Script Analysis Tools - File Maker

Several third-party tools can help you document, analyze, and even troubleshoot your scripts. In this section you’ll learn about these tools and where to find them.

Database Design Report
Database Design Report is a built-in FileMaker Developer feature, available halfway down the File menu. If you choose this when you have all the databases in your solution open, you’ll see the screen on the top of the next page.

To produce a database design report, simply pick the databases you want to analyze and then choose the parts of the databases to document (such as fields, layouts, scripts, and so on). Then, choose whether you want the report generated as a FileMaker database or an XML file (which can be opened in a Web browser).

You’ll be asked where you want to save the report and then the report will be created, which may take several minutes depending on the size and complexity of your solution. (Create a folder to store the XML version of the report in because it generates lots of little ancillary files.)

Database Design Report

A finished report in database format looks like the image below. The report can be printed and browsed with onscreen buttons. You can drill down to almost any level of detail and can document the solution using the Comments field for each element.

Database Design Report

The Analyzer
Waves in Motion makes a product called The Analyzer that does much of what the Database Design Report does and quite a bit more. It can run multiple analyses on the same system and compare changes; it allows you to do keyword searches across all elements (“How many fields are called ModifiedDate in this system?”); and it offers many other interesting reports and a pleasant GUI.

But its most awesome feature is the built-in problem detection, which finds and flags common database structural problems, like missing scripts, missing fields, buttons not attached to anything, and the like. This tool is essential for any FileMaker developer. The Analyzer requires that you have FileMaker Developer.

New Millennium Communications offers a product called MetaDataMagic, another fine script analysis and general database documentation tool. It does much the same thing as The Analyzer with a few unique features such as the ability to analyze solutions larger than 50 databases, to analyze version 3 (.fp3) FileMaker databases without converting them to version 5/6 (.fp5), and to run in the background. It has great search features, and the functioning of cross-referencing objects to one another is also second to none.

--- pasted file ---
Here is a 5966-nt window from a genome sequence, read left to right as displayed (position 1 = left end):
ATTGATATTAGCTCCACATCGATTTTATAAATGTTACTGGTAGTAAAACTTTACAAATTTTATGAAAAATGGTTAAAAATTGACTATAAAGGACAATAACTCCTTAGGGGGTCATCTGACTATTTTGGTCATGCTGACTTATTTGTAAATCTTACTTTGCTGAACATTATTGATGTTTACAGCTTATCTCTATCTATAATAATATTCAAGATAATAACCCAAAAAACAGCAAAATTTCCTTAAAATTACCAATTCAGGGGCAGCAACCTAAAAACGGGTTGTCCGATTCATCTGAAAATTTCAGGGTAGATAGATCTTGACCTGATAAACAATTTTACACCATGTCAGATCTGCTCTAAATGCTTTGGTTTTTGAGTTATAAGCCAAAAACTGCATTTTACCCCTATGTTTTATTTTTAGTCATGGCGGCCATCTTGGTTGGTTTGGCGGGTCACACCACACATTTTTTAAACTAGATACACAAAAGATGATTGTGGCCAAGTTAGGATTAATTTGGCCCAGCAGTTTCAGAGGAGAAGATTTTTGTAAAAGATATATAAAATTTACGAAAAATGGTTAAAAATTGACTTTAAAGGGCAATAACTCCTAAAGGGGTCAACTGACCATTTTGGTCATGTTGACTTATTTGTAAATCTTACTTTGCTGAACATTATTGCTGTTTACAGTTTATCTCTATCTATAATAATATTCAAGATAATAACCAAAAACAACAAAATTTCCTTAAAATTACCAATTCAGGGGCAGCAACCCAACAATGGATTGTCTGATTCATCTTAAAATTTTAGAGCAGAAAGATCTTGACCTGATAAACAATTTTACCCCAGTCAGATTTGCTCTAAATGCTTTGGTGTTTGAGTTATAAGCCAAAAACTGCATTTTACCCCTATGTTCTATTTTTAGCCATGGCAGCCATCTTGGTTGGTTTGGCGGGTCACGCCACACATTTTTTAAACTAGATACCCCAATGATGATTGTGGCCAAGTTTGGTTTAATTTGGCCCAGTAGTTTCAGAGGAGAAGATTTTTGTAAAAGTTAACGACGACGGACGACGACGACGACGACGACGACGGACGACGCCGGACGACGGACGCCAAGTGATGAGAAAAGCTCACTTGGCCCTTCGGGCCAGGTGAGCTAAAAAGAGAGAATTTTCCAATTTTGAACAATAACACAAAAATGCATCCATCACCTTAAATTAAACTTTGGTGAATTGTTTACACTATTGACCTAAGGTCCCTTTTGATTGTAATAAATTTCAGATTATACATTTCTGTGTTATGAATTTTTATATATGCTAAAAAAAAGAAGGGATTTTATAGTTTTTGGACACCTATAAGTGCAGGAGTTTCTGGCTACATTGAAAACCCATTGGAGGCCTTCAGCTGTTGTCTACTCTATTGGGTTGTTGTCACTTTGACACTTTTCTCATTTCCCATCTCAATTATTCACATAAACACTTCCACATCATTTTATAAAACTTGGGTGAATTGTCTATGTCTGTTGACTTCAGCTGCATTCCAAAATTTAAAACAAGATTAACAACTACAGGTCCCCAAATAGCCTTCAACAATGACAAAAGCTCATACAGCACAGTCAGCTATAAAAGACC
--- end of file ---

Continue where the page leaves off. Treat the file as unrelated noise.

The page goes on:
MetaDataMagic does not require that you have FileMaker Developer, which is good for small budgets.

Chaparral Software makes Brushfire, a powerful script analysis tool. You’ll find this tool indispensable when trying to visualize how a certain script in a complex database system relates to other scripts and the rest of the database.

Brushfire takes a little bit longer to set up than other tools (and requires the installation of PrintToPict software on a Mac), but your time will come back to you tenfold with Brushfire’s lightning-fast processing of your solution’s scripts.

Brushfire’s detailed HTML-based reports list dependencies, platform-specific script steps present in scripts, and script errors (missing links and such), and it enables you to have unlimited numbers of open windows/views in your reports.

The program has a nice GUI too, and it’s cheap. Brushfire also does not require that you have FileMaker Developer. Pro — Macintosh Only
Though this tool has not been updated in a while, if you are developing database systems in FileMaker Pro versions 4 through 5.0, you might like it. It helps you to import and export scripts from one database to another, even across the incompatible 4 and 5 file formats. It is also useful for printing scripts to text so that you can print them and search through them. Too, unlike FileMaker’s built-in script import feature, Pro will bring up interactive dialogs upon import, allowing you to correct any errors in missing fields or relationships and making your newly imported scripts error-free right off the bat!

Besides only supporting FileMaker through version 5, the only other problem with this software is that it is Mac only, and it no longer seems to be in active development. Don’t bother checking the software’s Web site because it will return a “page not found” error;

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